Difficulty Settings: No
New Art: No
New Cons: No
Review by Thobias Fast (Loke) on February 10-2013
The Citadel is the final map in the medieval-themed The Quest trilogy, by author Akimbo, and is arguably the best of the lot.
Released roughly two months after The Vigilante it pretty much walks over its predecessor while rivaling Slaughter House 2.
Keeping in uniform with the two previous maps the author has kept both the architectural design of the map as well as shading very similar which is both impressive for its time as well as making it feel very consistent. Fortunately I didn't notice the all too much inconsistent texturing which plagued the previous maps so it's safe to assume that Akimbo spent more time on refining the textures this time around.
While on the subject it is actually hard to point out faults in the design as everything is evenly constructed without looking too drab or dull apart for a few issues with the overall darkness in some areas. A few corridors, particularly those involving enemies are often pitch-black making it difficult to spot concealed monsters. This can very often be an annoyance especially if you're low on health when the enemy gets in a cheap shot on you while you're trying to navigate a prodigiously dark hallway.
The biggest issue with the two previous maps was the factor of getting stuck whenever you found a switch resulting in some amazingly annoying backtracking throughout the rooms and hallways.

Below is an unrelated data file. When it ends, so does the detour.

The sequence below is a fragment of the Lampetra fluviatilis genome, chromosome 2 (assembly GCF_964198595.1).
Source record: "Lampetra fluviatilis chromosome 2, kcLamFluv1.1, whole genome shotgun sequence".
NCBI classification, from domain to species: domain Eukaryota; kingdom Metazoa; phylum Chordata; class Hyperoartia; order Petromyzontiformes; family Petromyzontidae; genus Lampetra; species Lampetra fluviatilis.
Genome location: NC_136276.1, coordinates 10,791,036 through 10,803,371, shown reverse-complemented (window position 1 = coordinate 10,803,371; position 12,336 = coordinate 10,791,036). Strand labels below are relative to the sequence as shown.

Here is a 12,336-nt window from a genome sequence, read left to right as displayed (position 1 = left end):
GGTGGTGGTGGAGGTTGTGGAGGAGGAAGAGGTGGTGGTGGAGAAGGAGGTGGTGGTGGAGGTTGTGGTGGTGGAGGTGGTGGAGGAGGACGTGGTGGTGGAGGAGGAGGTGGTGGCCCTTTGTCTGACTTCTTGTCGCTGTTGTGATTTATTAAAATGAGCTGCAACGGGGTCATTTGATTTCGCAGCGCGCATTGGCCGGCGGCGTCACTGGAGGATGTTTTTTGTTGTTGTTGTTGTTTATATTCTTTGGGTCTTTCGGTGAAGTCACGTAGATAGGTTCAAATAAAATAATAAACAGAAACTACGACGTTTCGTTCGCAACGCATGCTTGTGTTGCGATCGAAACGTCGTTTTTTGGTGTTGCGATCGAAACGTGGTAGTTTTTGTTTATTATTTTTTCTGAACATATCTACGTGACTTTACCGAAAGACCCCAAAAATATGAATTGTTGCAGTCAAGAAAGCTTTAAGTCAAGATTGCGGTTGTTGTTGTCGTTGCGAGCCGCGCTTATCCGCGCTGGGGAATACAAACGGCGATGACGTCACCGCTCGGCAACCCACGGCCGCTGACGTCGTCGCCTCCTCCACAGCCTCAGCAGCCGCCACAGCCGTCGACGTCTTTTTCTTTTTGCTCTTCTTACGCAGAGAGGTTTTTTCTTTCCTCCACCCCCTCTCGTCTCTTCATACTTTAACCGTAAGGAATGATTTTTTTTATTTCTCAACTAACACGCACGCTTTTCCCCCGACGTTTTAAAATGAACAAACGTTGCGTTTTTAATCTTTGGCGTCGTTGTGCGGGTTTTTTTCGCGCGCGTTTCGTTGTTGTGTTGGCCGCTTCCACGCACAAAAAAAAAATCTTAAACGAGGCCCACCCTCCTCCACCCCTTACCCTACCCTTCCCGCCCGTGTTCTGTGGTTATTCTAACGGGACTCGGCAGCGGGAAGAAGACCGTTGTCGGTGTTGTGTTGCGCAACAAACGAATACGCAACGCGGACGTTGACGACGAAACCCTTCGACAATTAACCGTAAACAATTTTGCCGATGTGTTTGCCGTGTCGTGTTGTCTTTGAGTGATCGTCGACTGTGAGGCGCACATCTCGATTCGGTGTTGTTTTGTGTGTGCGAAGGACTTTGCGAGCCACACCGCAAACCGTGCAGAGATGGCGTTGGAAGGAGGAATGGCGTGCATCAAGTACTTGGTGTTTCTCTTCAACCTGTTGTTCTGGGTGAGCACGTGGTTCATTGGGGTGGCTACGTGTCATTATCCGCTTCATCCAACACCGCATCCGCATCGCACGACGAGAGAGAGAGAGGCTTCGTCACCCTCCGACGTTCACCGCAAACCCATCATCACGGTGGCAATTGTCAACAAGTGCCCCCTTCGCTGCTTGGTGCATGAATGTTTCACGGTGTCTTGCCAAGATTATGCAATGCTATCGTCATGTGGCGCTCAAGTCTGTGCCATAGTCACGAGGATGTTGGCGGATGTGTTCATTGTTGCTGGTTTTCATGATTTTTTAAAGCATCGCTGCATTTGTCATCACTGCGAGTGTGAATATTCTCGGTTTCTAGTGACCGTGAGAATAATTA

In The Citadel the issue still persists however I didn't find it that all too frustrating or even mildly annoying since most of the switches are conveniently located in near proximity of their parent door so you don't have to scour the entire map as before.
Incidentally this is a good thing as it keeps the combat in high gear, one of the best features in the map, while still making you stop and think for a second.
And as for the combat then, is it still good as before? Oh yes, very much so.
As mentioned the combat is the better part of the map. The enemy diversity is good as it doesn't rely on you fighting one single enemy for the duration of the map.
Furthermore careful planning was taken into consideration when adding enemies as they don't just stand around in the open but stay behind walls and pillars or even concealed behind fake walls surprising the player when they activate a switch or do something similar.
Fortunately, the spawning enemies near the players' proximity which were very persistent and vigorously irritating in the previous map, The Vigilante, are pretty much gone making the gameplay much more similar to Slaughter House 2.
The Citadel is a fine conclusion to The Quest trilogy.
Overshadowing its weaker predecessor whilst being very much on par with and perhaps even surpassing the first map The Citadel is definitely worth a try even on its own. With some good and satisfying combat and fine mapping The Citadel is a good addition to the Duke Nukem 3D universe and well worth a try.
Other maps by this author:
Slaughter House 2
Review: Slaughter House 2
Review: The Vigilante
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